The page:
18 Sep 2010

Stroud Pound: we need to spend more

As reported recently on this blog and in the local press we have now issued the 10,000th pound. I just wanted here to update on a number of activities....details of 4 events including one today. But first an appeal - people are not spending as many Stroud Pounds as we had hoped.

Photos; Randwick woods last weekend

Some members have said that they think if they spend in shops they are putting pressure on the owners, so they would rather use the same shops with sterling instead. I hav eto say I have been amongst those - but in reality, if shopkeepers do not get a regular flow of Stroud Pounds coming through then they question the value of the scheme. And the 3% they may need to pay if they trade them back is not a loss to the community, because it is invested in local charities. That is how the scheme is designed to work so that all sections of the community benefit together.

So, please buy Stroud pounds from at Stroud Valleys Project new Eco-shop in Threadneedle Street, or from Uplands Post Office or Kanes Records, in the town, or Green Spirit in Nailsworth, or Minchinhampton and Stonehouse post offices. Together we can start building up the volume of Stroud Pound trading in the build-up to Christmas.

Today, as part of the Stroud Street Festival, Stroud Pound folk will be serving Stroud Pound breakfasts, probably outside Tony's in Kendrick Street. All the ingredients will have been bought with Stroud pounds.

Saturday 9th October, a Stroud pound produce market. This will probably be held in the afternoon in the British School. People will be encouraged to bring the vegetables they can't eat or wines, jams and chutneys they have made from them. Only Stroud pounds will be accepted.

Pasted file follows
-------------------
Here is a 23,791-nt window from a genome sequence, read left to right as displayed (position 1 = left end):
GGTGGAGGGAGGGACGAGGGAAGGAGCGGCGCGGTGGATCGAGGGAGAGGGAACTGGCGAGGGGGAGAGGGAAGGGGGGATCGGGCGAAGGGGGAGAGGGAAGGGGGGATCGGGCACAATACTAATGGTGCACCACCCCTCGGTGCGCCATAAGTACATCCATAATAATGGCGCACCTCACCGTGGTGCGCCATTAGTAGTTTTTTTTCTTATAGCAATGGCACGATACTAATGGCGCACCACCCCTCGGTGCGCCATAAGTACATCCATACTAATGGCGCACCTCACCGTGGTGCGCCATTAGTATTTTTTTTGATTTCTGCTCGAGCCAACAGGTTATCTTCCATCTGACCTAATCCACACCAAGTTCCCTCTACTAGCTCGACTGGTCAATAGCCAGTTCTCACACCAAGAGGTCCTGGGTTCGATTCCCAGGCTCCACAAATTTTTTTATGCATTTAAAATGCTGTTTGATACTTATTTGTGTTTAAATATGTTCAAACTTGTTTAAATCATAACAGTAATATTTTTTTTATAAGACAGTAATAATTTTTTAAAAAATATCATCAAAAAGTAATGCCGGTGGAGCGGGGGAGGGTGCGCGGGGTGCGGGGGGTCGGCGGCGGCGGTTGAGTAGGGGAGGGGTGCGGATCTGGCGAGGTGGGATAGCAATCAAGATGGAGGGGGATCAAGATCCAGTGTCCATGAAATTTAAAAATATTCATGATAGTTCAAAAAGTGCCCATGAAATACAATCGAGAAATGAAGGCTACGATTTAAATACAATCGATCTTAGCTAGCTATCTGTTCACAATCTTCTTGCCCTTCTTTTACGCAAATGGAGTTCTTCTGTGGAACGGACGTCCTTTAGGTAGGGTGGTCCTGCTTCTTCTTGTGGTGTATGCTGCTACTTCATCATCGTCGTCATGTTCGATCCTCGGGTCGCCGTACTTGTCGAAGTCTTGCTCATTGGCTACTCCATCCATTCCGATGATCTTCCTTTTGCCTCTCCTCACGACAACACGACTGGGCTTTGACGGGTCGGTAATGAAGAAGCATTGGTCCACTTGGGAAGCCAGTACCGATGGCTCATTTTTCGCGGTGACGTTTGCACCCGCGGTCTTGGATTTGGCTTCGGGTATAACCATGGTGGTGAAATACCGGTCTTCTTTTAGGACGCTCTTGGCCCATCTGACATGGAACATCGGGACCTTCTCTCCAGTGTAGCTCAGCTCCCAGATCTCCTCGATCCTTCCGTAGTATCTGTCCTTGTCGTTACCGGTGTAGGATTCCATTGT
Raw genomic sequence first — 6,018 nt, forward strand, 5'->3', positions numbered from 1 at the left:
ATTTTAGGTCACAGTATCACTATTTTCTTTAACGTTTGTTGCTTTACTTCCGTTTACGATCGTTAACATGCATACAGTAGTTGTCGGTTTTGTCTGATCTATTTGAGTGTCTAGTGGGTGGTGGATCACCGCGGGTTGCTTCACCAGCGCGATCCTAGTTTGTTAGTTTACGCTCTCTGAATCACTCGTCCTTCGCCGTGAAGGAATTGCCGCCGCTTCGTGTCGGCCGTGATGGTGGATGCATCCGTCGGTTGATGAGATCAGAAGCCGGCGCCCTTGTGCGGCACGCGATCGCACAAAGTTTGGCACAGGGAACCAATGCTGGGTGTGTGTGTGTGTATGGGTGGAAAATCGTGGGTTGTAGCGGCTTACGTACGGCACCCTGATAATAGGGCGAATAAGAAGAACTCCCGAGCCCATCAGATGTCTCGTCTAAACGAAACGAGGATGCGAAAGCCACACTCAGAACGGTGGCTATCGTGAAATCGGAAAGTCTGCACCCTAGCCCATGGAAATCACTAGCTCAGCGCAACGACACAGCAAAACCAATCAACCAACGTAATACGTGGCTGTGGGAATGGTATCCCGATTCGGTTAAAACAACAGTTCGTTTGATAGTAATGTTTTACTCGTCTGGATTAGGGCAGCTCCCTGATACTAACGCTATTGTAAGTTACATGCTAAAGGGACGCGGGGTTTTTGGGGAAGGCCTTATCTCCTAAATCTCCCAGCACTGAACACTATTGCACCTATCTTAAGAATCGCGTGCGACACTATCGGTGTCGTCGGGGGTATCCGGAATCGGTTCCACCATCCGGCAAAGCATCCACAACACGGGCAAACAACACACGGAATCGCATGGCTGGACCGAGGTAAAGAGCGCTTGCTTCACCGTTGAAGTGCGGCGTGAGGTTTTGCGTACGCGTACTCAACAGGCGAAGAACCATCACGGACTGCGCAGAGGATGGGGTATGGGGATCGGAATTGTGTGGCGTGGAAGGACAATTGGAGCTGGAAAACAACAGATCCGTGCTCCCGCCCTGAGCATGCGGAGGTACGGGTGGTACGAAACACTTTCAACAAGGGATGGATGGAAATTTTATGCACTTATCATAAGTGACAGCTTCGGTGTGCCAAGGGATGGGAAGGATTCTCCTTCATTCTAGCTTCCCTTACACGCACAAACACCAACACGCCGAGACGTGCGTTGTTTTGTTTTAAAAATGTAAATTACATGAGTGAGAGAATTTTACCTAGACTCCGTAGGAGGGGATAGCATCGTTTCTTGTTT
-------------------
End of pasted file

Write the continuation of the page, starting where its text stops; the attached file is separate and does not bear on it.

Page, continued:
"Maybe I Should Have: Tale from the Economical Wonder Iceland"A film by Gunnar Sigurdsson 30th September, 7.30pm, Exchange

Although Iceland is a tiny economy with a smaller population than the city of Bristol, what happened to its economy in 2008 explains in microcosm the financial crisis. In this amusing and accessible film, Gunnar Sigurdsson explores how his national economy was gambled away by a few money-men and shares with us the route he followed when he decided to 'follow the money'. Gunnar's journey has involved considerable air miles as he trekked from Guernsey to Tortola in the British Virgin Islands to track down the movement on the non-existent money on which the Iceland miracle was based. There he discovered 600,000 financial companies were registered, with no regulation whatsoever, including 120,000 in just one small office block. His deeper journey of disillusion and loss of trust is one we are all embarking on, whether we choose to or not.

The film will be followed by a discussion of what the implications are for our own national economy and for Transition Stroud.

Mary Mellor: Money: From Financial Crisis to Public Resource on 2nd December, 7.30pm, Exchange

Ecofeminist economist Mary Mellor will be visiting Stroud to share her analysis of the financial crisis. Her recent book The Future of Money provides an insightful (and comprehensible!) account of what has gone wrong with money, and what we need to do to put things right. Mary's conclusion is that the state is central to the stability of the money system, while the chaotic privately-owned banks reap the benefits without shouldering the risks. She argues that money is a public resource that has been hijacked by capitalism. Mary is Emeritus Professor at Northumbria University in Newcastle, where she was founding Chair of the University’s Sustainable Cities Research Institute

This article in Red Pepper gives an idea of the flavour of Mary's talk: http://www.redpepper.org.uk/The-future-of-money


weggis said...

Sounds like a "growth" policy to me?

Philip Booth said...

ooohps - worded that badly didn't I! I meant spend Stroud Pounds instead of sterling.